04252008_chevolution3.jpgIt may be purely coincidental, but the timing of this precludes Steven Soderbergh’s Che biopics — is there something about right now that lends itself for reflection about Che?

I think it’s totally relevant. It’s a Che wave, no? I think it comes back to another question, which is why do we need heroes? What is it that’s so appealing that we’re seduced into hearing the story again and again in all these different versions, or to wear it as a t-shirt, or to have a poster on our wall? There’s something very seductive about him, or the fiction of him, and I think it’s because we live in a time where people are lost, where there is no leadership, where life isn’t about making choices because you believe in them.

I think we live in a diminished moment, from that point of view, where there isn’t the idealism that existed in the ’60s — people really had this notion that they could make changes. We’ve lost something, so whether it’s that we revisit him in a real way or it’s this sentimentality of revisiting something that gave people hope at a certain time, I think there’s a seduction. We need leadership. Within that image is this desire, this hope, and it doesn’t go away.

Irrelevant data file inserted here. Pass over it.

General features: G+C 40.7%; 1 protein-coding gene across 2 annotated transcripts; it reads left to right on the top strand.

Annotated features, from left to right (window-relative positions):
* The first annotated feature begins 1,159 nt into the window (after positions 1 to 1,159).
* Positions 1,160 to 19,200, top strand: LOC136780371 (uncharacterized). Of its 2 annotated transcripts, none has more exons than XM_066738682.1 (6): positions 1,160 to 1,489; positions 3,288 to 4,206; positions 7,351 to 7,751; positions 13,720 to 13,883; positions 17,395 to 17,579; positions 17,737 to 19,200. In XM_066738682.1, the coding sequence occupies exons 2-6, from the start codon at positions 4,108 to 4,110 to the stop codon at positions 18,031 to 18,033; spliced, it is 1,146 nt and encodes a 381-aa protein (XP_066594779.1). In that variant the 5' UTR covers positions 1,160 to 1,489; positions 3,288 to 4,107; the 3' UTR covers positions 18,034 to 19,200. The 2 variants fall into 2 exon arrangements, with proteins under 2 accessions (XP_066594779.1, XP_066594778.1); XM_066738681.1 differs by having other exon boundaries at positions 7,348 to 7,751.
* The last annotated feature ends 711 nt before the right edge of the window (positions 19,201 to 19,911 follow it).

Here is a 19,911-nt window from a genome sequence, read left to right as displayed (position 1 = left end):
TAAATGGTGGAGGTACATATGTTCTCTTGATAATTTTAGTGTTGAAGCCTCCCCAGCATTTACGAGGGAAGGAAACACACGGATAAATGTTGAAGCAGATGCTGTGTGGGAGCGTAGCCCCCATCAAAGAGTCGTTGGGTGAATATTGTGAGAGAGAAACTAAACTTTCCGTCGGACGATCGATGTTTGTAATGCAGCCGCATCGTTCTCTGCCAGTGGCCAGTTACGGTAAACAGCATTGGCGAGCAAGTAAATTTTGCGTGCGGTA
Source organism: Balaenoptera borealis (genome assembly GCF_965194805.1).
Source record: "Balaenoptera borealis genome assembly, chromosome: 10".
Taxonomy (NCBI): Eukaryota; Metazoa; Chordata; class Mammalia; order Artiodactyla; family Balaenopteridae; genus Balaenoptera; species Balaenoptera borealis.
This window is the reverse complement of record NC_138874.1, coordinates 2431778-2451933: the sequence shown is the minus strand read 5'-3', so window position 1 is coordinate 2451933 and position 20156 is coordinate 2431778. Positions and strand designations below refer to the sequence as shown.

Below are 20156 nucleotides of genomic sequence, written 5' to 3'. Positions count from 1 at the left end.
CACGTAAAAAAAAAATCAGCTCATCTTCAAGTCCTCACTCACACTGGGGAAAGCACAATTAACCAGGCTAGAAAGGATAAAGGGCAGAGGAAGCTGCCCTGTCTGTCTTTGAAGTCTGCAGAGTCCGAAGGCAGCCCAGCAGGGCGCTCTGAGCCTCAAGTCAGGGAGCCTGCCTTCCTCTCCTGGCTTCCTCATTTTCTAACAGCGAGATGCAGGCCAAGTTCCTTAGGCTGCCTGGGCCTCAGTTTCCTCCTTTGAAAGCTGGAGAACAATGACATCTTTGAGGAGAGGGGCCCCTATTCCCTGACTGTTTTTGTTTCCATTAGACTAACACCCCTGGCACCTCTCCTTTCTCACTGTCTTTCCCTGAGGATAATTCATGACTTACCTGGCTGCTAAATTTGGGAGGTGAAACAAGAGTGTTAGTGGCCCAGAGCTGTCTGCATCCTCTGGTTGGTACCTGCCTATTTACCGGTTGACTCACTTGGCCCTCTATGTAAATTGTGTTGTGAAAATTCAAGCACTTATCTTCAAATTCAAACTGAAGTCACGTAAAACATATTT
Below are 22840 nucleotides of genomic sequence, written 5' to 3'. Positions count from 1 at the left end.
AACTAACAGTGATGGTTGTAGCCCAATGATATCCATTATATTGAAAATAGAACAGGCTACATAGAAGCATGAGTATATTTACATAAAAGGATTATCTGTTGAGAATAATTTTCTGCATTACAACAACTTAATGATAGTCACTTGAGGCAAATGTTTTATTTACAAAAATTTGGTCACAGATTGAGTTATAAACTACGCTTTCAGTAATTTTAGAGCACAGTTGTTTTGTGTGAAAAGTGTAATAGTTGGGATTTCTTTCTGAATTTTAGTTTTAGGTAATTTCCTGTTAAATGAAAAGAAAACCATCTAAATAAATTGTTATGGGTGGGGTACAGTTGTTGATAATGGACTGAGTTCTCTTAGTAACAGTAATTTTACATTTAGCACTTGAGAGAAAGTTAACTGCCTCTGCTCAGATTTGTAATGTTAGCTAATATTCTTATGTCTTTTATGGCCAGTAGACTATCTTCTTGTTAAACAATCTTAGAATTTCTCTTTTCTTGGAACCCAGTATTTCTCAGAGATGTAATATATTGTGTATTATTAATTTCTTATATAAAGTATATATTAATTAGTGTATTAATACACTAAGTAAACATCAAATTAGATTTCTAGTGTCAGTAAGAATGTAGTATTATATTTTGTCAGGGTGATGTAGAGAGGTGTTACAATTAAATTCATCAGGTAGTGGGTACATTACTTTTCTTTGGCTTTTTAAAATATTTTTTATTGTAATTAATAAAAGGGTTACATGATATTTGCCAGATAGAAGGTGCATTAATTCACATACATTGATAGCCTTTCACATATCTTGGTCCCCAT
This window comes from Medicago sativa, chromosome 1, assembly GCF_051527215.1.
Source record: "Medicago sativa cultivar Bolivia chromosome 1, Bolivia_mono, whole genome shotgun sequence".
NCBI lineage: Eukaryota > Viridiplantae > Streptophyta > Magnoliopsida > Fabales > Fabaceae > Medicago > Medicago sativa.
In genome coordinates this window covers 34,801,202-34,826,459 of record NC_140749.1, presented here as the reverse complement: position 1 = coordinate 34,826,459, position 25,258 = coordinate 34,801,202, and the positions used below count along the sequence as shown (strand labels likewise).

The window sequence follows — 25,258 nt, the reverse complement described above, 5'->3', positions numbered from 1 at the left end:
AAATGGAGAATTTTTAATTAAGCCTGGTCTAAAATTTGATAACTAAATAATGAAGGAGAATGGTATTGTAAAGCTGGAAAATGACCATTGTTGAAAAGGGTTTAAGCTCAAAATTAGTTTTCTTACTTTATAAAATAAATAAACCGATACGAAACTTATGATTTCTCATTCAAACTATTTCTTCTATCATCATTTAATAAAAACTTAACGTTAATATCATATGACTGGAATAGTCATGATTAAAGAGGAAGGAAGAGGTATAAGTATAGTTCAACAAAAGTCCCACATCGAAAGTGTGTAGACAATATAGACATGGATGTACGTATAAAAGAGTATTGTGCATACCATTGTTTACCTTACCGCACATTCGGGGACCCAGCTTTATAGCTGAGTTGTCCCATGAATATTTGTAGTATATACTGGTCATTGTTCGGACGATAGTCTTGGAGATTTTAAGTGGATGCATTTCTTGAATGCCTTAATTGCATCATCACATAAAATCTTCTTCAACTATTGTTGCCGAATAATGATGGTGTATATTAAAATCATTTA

Finally, out of all the Che items you’ve accumulated, which is your favorite?

I have Che matryoshka dolls from Russia and I love them because they’re different iconic photographs of Che — there’s obviously the Korda Che, but then there’s the René Burri Che — he took the very famous one of Che smiling with a cigar. Then inside that, there’s a Che, a Christo — Che as Christ. And then you go right to the little tiny matryoshka doll in the center and it’s just a candle. It’s just an image of light, an image of hope. So I love those. I bought them on eBay. I think, as a curator, eBay is brilliant because you can search and get extraordinary artifacts. I have a fantastic packet of cigarettes from Barcelona where the Che image on the package is so distorted, such a bad version that’s it’s brilliant. It’s hilarious. And people bring me stuff all the time. I mean, I’m kind of Che’d out.

[Photos: “Chevolution,” Red Envelope Entertainment, 2008]

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A-O Rewind

Celebrating Portlandia One Sketch at a Time

The final season of Portlandia approaches.

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Most people measure time in minutes, hours, days, years…At IFC, we measure it in sketches. And nothing takes us way (waaaaaay) back like Portlandia sketches. Yes, there’s a Portlandia milepost from every season that changed the way we think, behave, and pickle things. In honor of Portlandia’s 8th and final season, Subaru presents a few of our favorites.


Put A Bird On It